NEW YORK — In overtime Thursday night, when Rick Nash and Chris Kreider blitzed through center ice on a two-on-two rush, the Bruins thought they were in good shape.
Zdeno Chara was marking Nash. Dougie Hamilton read that Kreider was going to the net. No trailers were in sight. The Bruins had backchecked efficiently. Hamilton had to stand up Kreider and take his stick away.
“I knew exactly what he was going to do,” Hamilton said.
But the Rangers pulled off a perfectly executed play. Nash slammed on the brakes and snapped the puck in front for Kreider. After gaining inside position on Hamilton, Kreider brushed off the rookie’s check, placed his stick in front, and tipped the puck past Tuukka Rask at 7:03 of OT to give the Rangers a 4-3 win in Game 4 at Madison Square Garden.
Game 5 is Saturday at 5:30 p.m. at TD Garden. The Bruins will take their second swing at eliminating the Rangers and advancing to the Eastern Conference finals.
“I thought that was the best goal of the night for them,” said Rask. “That was really a good goal on that. Shot first taken, really good tip.”
As much as Rask credited the Rangers on the winner, the Bruins made too many mistakes during the sequence. David Krejci lost an offensive-zone faceoff cleanly to Derek Stepan. The Bruins’ first line, which had struggled during even-strength play the entire night, allowed the Rangers to blow out of the zone without resistance.
Because the Rangers whirred up their legs in center ice, Nash and Kreider entered the offensive zone with overwhelming speed. Hamilton should have rubbed out Kreider. But the Boxford, Mass., native had too much momentum for Hamilton to slow down.
“I have to take him away and remove his stick from playing that puck,” Hamilton said. “If I get rid of his stick, the puck goes in the corner and that’s it. That’s the play.”
The package of breakdowns on the winning goal was simply a continuation of the errors the Bruins committed throughout the night. The Bruins had multiple opportunities to dismiss the Rangers from the postseason.
In the second period, after a pair of power-play goals by Nathan Horton and Torey Krug, the Bruins had a 2-0 lead. They had two one-goal advantages in the third.
But the Bruins couldn’t finish the Rangers. The Bruins handed away the leads they had toiled to grab. They managed the puck, which should be considered a precious metal, like it was fool’s gold.
“We gave them a couple gifts, obviously,” Rask said. “At the end of the day, that’s what cost us a lot of energy.”
It was an interstate pileup of mistakes that no goalie could eliminate. Appropriately, a Rask goof, which took place less than a minute after the Bruins grabbed a 2-0 lead, ignited the chain reaction of boo-boos.
Carl Hagelin’s backhander deflected off Johnny Boychuk. As Rask tried to adjust for the deflection, one of his skates caught a rut. Rask tumbled to the ice.
Still, Rask could have saved the play. Had Rask slammed his paddle onto the ice, he could have prevented the puck from crossing the goal line. But Rask, still stunned by his spill, didn’t place his stick in position to stuff the shot. The Rangers made it a 2-1 game. Finally, they had some life.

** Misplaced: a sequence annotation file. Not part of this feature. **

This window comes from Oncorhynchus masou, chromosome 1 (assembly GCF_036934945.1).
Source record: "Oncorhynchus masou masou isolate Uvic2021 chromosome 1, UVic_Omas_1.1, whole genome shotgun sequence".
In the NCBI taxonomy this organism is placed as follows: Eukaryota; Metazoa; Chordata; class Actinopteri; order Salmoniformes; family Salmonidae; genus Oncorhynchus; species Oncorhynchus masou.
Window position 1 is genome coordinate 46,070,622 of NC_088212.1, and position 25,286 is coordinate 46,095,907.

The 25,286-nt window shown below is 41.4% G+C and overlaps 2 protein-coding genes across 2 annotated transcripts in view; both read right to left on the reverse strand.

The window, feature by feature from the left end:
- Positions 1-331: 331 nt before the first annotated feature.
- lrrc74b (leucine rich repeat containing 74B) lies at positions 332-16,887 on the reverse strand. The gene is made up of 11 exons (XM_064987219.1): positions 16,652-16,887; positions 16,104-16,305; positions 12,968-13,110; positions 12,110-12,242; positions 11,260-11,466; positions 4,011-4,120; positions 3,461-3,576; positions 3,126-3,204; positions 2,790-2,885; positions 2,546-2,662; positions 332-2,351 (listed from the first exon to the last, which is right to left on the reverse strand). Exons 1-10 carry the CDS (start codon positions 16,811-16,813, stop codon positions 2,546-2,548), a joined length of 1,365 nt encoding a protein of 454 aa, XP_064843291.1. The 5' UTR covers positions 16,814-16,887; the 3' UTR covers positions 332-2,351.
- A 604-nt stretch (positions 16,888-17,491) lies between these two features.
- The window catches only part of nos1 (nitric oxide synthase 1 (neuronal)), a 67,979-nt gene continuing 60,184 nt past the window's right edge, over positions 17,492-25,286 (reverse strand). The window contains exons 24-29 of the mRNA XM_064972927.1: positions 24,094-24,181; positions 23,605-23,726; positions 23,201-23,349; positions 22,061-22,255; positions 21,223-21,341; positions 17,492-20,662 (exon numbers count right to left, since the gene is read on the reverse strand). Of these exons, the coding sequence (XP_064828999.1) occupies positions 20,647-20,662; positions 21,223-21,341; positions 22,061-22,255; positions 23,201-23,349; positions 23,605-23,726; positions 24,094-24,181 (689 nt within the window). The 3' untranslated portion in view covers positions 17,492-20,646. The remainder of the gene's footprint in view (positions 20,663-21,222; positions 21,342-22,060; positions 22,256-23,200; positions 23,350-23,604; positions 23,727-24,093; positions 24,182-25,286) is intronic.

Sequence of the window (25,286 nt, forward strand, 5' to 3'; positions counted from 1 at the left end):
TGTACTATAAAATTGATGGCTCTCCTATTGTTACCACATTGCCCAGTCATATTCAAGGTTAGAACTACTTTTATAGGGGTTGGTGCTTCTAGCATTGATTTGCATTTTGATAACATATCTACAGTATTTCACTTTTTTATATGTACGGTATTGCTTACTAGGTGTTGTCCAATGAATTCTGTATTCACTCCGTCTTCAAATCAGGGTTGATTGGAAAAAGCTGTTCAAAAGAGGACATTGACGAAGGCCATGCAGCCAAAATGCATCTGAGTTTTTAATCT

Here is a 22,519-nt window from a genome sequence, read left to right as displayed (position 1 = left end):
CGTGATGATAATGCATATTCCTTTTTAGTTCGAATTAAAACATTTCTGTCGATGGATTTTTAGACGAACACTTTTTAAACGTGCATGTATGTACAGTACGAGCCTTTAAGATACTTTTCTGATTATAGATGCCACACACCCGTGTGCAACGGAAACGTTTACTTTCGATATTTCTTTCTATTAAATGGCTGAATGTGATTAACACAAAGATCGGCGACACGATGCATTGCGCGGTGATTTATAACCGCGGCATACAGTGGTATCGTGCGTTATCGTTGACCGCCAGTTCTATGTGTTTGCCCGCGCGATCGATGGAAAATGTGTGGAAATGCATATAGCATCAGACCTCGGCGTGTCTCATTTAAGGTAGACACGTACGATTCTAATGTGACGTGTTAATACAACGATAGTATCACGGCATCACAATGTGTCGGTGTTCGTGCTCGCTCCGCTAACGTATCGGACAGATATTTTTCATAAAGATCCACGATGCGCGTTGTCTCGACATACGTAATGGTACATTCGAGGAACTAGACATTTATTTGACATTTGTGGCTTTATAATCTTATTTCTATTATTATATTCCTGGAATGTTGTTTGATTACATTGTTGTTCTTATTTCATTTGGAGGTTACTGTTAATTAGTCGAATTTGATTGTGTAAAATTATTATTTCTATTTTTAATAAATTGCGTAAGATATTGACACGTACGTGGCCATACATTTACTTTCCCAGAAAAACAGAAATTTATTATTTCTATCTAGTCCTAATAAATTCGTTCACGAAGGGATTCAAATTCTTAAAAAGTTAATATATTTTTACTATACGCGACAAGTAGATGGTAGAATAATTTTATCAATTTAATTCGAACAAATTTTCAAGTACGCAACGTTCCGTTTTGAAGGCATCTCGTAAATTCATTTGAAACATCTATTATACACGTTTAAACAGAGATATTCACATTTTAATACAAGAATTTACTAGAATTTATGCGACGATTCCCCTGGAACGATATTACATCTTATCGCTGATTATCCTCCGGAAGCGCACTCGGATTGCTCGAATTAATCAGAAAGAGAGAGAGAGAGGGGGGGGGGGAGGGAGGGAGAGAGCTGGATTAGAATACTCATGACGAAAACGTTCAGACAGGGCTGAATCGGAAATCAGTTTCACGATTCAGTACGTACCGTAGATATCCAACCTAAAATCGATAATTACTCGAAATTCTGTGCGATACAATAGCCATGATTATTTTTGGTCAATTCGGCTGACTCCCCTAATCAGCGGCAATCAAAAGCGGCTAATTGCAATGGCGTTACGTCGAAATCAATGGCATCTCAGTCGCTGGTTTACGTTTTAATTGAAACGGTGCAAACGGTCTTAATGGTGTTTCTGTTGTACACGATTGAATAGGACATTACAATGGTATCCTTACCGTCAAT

Another misplay by one of the Bruins’ stars led to the tying goal. At the start of the third period, Rask settled a puck behind the net for Chara. The captain started the breakout by swinging to the right of the net.
But Chara didn’t know that Stepan was lurking until it was too late. By the time Chara realized what was happening, the predatory Stepan had picked his pocket and slipped the tying shot into the net at 1:15 of the third. Neither Rask nor Hamilton had informed Chara that Stepan was in hot pursuit.
“I wasn’t aware he was right behind me,” Chara said. “I’ve got to make sure I take a look.”
The Bruins committed another costly mistake in the third. Tyler Seguin had scored his first goal of the playoffs at 8:06 to give the Bruins a 3-2 lead. But then he rolled over the boards before Shawn Thornton could hit the bench. The Bruins were caught for too many men.
On the penalty kill, the Bruins waved the Rangers into the offensive zone. Daniel Paille was facing the wrong way when Stepan took a pass from Derick Brassard and entered the right corner. As Stepan considered his options, he drew three Bruins his way: Matt Bartkowski, Adam McQuaid, and Gregory Campbell. With the penalty killers sagging too low, Stepan worked the low-high play to spot Brian Boyle open in the slot. The Hingham, Mass., homeboy buried his shot at 10:00 to tie the game at 3-3.
In the first three games, the Rangers showed little fight. In Game 4, they showed their desperation. Now, the pressure is on the Bruins. They do not want to return to Manhattan for Game 6 on Monday.
“We didn’t execute as well as we have been,” coach Claude Julien said. “We have to go back home and play a better game.”
How the Bruins’ lead fell apart:
The Bruins led the Rangers, 2-0, at 7:41 of the second period and were outplaying a desperate team in a do-or-die game. Then, less than a minute later...
When: 8:39 of 2d period. Goal: Carl Hagelin. Mistake: Bruins, 2-1; Hagelin barely got enough on the shot to make it to the net, but Tuukka Rask fell down, and a trickling puck slid past him
When: 1:15 of 3d period. Goal:Derek Stepan; 2-2. Mistake:Carrying the puck around the net, Zdeno Chara was stripped by Stepan, who stuffed it inside the post as a slow-moving Rask fails to cover post
When: 10:00 of 3d period. Goal: Brian Boyle; 3-3. Mistake: A rare Rangers power-play goal because of a too-many-men-on-the-ice penalty. Sound familiar?Fluto Shinzawa can be reached at firstname.lastname@example.org. Follow him on Twitter @GlobeFluto.